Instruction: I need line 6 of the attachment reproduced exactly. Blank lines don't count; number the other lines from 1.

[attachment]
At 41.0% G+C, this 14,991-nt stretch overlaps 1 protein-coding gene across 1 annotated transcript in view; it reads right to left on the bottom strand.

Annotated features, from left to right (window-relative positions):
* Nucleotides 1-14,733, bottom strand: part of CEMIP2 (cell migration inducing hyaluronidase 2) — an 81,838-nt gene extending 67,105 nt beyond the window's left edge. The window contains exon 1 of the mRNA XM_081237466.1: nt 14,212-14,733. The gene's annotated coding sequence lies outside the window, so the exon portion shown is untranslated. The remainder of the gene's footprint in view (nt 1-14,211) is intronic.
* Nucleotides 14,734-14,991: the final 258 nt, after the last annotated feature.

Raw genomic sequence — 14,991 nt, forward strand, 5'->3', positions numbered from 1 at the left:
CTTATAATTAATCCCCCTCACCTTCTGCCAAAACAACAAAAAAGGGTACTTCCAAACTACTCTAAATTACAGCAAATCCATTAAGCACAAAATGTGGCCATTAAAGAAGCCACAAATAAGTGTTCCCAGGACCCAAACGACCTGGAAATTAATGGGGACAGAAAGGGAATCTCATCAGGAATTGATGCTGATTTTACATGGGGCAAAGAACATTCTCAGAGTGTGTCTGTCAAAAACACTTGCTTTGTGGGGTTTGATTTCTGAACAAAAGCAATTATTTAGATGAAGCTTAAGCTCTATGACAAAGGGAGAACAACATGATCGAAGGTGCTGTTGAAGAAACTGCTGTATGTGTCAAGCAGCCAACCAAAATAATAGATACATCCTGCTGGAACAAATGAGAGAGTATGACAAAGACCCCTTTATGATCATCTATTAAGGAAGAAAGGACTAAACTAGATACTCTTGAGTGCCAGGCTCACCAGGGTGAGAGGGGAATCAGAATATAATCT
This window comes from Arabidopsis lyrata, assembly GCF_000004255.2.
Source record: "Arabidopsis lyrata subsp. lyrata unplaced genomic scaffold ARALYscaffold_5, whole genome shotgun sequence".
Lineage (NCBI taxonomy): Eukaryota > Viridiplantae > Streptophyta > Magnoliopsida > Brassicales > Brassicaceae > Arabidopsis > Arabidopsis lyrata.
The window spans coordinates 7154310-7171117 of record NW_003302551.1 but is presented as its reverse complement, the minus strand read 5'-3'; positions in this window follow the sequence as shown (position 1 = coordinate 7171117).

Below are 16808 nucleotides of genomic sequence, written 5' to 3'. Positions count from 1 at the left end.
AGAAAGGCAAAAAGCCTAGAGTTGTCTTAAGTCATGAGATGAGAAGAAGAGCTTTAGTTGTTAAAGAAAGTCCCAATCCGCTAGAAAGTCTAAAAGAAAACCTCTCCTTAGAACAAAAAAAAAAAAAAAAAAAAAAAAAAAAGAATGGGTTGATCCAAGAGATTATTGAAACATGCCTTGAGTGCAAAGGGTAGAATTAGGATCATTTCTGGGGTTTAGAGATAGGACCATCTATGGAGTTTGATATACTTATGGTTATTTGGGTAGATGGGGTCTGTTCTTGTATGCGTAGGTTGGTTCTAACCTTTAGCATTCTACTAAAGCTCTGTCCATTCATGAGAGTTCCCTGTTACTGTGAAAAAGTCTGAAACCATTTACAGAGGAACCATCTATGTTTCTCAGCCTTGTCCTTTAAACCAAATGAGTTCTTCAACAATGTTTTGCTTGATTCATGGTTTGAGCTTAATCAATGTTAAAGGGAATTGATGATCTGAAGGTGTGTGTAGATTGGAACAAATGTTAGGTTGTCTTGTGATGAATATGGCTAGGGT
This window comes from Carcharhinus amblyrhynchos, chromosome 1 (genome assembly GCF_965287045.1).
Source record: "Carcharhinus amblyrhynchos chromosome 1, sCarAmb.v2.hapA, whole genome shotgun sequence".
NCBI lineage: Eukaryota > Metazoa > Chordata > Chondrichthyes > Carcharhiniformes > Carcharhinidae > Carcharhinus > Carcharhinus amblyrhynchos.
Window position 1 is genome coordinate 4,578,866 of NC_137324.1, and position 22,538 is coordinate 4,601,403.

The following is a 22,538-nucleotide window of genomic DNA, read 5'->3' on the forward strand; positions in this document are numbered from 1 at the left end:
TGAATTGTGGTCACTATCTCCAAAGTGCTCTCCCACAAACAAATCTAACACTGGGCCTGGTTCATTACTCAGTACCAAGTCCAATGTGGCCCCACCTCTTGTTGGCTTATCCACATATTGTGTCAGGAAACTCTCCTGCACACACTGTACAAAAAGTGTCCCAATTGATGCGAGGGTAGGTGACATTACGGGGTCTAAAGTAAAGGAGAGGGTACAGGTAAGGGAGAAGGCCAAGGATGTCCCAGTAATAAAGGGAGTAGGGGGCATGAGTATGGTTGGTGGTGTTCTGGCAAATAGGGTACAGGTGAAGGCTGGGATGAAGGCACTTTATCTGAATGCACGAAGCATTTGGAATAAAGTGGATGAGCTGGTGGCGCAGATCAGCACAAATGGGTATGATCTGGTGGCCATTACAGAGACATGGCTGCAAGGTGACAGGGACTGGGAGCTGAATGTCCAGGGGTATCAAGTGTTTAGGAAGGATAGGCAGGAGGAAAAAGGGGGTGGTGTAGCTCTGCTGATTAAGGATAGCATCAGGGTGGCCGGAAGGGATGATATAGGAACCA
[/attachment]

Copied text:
CTTATAATTAATCCCCCTCACCTTCTGCCAAAACAACAAAAAAGGGTACTTCCAAACTACTCTAAATTACAGCAAATCCATTAAGCACAAAATGTGGCCATTAAAGAAGCCACAAATAAGTGTTCCCAGGACCCAAACGACCTGGAAATTAATGGGGACAGAAAGGGAATCTCATCAGGAATTGATGCTGATTTTACATGGGGCAAAGAACATTCTCAGAGTGTGTCTGTCAAAAACACTTGCTTTGTGGGGTTTGATTTCTGAACAAAAGCAATTATTTAGATGAAGCTTAAGCTCTATGACAAAGGGAGAACAACATGATCGAAGGTGCTGTTGAAGAAACTGCTGTATGTGTCAAGCAGCCAACCAAAATAATAGATACATCCTGCTGGAACAAATGAGAGAGTATGACAAAGACCCCTTTATGATCATCTATTAAGGAAGAAAGGACTAAACTAGATACTCTTGAGTGCCAGGCTCACCAGGGTGAGAGGGGAATCAGAATATAATCT